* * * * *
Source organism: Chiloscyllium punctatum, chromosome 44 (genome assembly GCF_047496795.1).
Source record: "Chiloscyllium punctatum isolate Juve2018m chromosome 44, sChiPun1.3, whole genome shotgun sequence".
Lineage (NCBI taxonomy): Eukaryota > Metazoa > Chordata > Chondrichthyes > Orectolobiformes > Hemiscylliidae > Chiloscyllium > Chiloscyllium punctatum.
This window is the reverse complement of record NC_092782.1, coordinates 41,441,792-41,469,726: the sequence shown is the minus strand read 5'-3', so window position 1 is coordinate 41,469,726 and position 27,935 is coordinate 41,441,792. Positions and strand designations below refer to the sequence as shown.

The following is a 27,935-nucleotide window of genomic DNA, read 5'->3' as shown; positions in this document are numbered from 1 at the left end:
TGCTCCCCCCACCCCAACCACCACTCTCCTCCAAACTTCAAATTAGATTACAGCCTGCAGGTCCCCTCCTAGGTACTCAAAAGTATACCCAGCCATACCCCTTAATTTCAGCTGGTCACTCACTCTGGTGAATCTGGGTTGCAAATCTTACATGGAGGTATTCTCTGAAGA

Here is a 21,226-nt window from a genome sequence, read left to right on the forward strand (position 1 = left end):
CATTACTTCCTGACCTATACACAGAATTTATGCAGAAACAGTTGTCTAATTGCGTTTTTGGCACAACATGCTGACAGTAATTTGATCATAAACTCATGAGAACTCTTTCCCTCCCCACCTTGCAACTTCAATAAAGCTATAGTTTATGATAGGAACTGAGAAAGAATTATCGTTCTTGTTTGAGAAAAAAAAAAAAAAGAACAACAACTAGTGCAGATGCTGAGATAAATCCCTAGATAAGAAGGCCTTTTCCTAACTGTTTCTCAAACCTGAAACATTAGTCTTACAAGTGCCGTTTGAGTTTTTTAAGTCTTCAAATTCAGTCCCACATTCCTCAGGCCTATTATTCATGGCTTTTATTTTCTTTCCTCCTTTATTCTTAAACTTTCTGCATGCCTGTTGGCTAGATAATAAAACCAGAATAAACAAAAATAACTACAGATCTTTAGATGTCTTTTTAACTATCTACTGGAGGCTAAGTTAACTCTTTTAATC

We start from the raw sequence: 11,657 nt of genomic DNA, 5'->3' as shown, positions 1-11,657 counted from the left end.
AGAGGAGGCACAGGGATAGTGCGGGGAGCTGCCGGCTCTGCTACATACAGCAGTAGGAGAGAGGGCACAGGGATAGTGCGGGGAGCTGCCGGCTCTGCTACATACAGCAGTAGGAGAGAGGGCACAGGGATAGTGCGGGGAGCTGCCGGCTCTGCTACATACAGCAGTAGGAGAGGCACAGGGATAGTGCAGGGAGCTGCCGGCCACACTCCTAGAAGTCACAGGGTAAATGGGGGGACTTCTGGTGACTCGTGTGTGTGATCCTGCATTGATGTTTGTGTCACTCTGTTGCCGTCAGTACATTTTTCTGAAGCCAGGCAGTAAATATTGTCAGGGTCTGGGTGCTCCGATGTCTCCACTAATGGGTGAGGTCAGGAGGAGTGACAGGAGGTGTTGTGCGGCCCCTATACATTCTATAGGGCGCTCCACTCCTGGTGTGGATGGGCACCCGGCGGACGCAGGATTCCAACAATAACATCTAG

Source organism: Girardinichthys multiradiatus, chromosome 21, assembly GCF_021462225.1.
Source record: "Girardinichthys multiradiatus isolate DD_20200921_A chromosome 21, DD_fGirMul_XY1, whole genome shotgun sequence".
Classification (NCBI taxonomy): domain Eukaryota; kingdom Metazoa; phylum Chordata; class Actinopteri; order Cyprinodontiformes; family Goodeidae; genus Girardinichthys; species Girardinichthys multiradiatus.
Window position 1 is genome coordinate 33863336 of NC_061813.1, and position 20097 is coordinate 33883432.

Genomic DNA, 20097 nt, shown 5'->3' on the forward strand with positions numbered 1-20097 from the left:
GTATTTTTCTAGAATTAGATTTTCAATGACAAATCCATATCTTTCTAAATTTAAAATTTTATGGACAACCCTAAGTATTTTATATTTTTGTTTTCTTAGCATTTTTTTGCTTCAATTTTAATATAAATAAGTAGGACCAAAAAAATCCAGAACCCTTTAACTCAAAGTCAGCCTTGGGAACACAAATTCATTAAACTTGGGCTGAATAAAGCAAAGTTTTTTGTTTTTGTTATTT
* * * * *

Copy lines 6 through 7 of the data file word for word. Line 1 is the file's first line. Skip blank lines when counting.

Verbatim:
TGCTCCCCCCACCCCAACCACCACTCTCCTCCAAACTTCAAATTAGATTACAGCCTGCAGGTCCCCTCCTAGGTACTCAAAAGTATACCCAGCCATACCCCTTAATTTCAGCTGGTCACTCACTCTGGTGAATCTGGGTTGCAAATCTTACATGGAGGTATTCTCTGAAGA

Here is a 21,226-nt window from a genome sequence, read left to right on the forward strand (position 1 = left end):